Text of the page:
Column 514Greenwich about the future redevelopment of that area of the Royal Arsenal, Woolwich, already declared to be surplus to requirements.
Mr. Neubert : Preliminary discussions with the London borough of Greenwich have now been held on site and we plan to have a further meeting shortly where the discussion will widen to include possible uses of the entire area of potentially surplus land at Royal Arsenal west. This follows the decision announced on 9 March 1989 to move the Director General of Defence Quality Assurance from Woolwich to Teesside, a proposal at present the subject of consultation with the trade unions.
I will keep the hon. Member informed of progress.
Mr. Cartwright : To ask the Secretary of State for Defence (1) what is the total estimated cost of transferring the Directorate General of Defence Quality Assurance from Woolwich Arsenal to Stockton on Tees and the individual costs of the major elements in the relocation package ;
(2) what was the total estimated cost of relocating the Directorate General of Defence Quality Assurance at Woolwich Arsenal.
Mr. Sainsbury : Competitive contracts will be let in connection with these proposals and therefore it would not be prudent to disclose departmental estimates of costs. Nevertheless a recent investment appraisal revealed that the net present values after 25 years and of the costs and benefits that vary with the three options studied were :
|£ million --------------------------------------------------------------------- Continuation on two sites at Woolwich and one at Bromley |212 Collocation at Royal Arsenal west, Woolwich |188 Collocation at Teesside |178
Mr. Cartwright : To ask the Secretary of State for Defence what estimates he has made of the numbers of (a) mobile and (b) non-mobile staff likely to transfer from Woolwich to Stockton on Tees with the Directorate General of Defence Quality Assurance and the numbers he expects to recruit on Teesside.
Mr. Sainsbury : All staff who wish to transfer with their work would be given the opportunity to do so. Our current impression is that up to about 600 staff, mainly mobile, might transfer from Woolwich and Bromley and other MOD sources and that 900 staff, mainly non-mobile and including 250 apprentices, would be recruited on Teesside.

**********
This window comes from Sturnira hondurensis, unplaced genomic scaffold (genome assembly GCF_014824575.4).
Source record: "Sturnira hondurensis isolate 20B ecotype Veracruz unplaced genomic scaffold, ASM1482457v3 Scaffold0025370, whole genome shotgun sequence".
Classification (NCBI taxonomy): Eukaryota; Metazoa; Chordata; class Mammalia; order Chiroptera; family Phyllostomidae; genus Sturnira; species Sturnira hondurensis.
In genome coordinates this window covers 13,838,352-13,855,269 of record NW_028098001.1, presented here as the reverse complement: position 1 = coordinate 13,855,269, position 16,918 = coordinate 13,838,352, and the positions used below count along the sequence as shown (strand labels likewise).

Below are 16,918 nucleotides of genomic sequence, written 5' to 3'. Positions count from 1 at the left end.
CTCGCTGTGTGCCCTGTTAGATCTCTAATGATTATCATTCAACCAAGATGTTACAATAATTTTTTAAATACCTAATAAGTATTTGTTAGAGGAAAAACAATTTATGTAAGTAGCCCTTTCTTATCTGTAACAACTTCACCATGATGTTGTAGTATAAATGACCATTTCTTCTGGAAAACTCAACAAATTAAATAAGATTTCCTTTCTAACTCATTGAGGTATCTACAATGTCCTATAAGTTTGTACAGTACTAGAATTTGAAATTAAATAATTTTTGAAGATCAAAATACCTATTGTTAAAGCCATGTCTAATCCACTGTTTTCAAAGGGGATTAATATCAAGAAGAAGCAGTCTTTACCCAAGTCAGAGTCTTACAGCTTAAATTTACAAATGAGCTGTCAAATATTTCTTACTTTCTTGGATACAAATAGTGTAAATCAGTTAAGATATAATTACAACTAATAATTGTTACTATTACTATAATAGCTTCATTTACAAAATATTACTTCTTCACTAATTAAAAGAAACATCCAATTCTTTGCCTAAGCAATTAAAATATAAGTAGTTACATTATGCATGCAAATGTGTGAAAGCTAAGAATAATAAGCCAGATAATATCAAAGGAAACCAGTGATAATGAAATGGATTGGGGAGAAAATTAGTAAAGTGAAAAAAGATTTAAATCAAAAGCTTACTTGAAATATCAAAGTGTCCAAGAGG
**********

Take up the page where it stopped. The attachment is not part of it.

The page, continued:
Mr. Cartwright : To ask the Secretary of State for Defence if he will set out the other departments currently located with the Directorate General of Defence Quality Assurance at Woolwich Arsenal, indicating the numbers currently employed at each.
Department |Number of employees ---------------------------------------------------------------------------- Naval Publications Store |92 Air Publications and Forms Store |109 RAF Movements Unit (London) |33 RAF Signals Unit |194 Ministry of Defence Police |50 British Library |25 Her Majesty's Customs and Excise |49 National Maritime Museum |4 Civil Service Catering Organisation |12 Property Services Agency |66
Mr. Cartwright : To ask the Secretary of State for Defence how much has been spent on the design of a new headquarters building and on other preparations for the relocation of the Directorate General of Defence Quality Assurance at Woolwich Arsenal.
Mr. Sainsbury : As I indicated in my answer to the hon. Member on 20 April 1988 at columns 503-4, £300,000 was spent on sketch plans for a new headquarters building at the Royal Arsenal, Woolwich, for the Quality Assurance Directorate (Ordnance). The identified costs of doing studies on other buildings are £120,000. The departmental costs of the staff carrying out a feasibility study and an investment appraisal on the future location of the Directorate General of Defence Quality Assurance were incurred in the normal course of their work and have not been separately identified.
Ms. Primarolo : To ask the Secretary of State for Defence if he will list (a) past, (b) present and (c) future planned research projects at Bristol university funded wholly or in part by his Department.
Mr. Flynn : To ask the Secretary of State for Defence if he will provide details of the location of, ammunition carried, injuries suffered, and damage to vehicles sustained in the collisions and breakdowns of military vehicles carrying explosives that occurred on 13 December 1982, 11 January 1983, 11 December 1983, 3 December 1984, 13 May 1985, 3 December 1986, 22 July 1986 and 27 April 1988, as listed in his answer of 10 May 1988, Official Report, columns 103-4.
Mr. Neubert : None of the collisions or breakdowns listed resulted in injury. Minor damage was, however, sustained by vehicles involved in four of the incidents. Details of the locations are as follows :
Date |Route |Location -------------------------------------------------------------------------------------------- 13 December 1982 |A17 |Lincolnshire 21 June 1983 |A17 |Lincolnshire<1> 11 July 1983 |M4 |Near Junction 13<1> 19 October 1984 |Not known |Range Road, Hampshire 13 May 1985 |Not known |Not known 3 December 1985 |Not known |Cardigan, Dyfed<1> 22 July 1986 |A38 |Haldon Hill, Devon 27 April 1988 |A38 |St. Budeaux, Devon <1> The dates of these incidents were previously incorrectly recorded.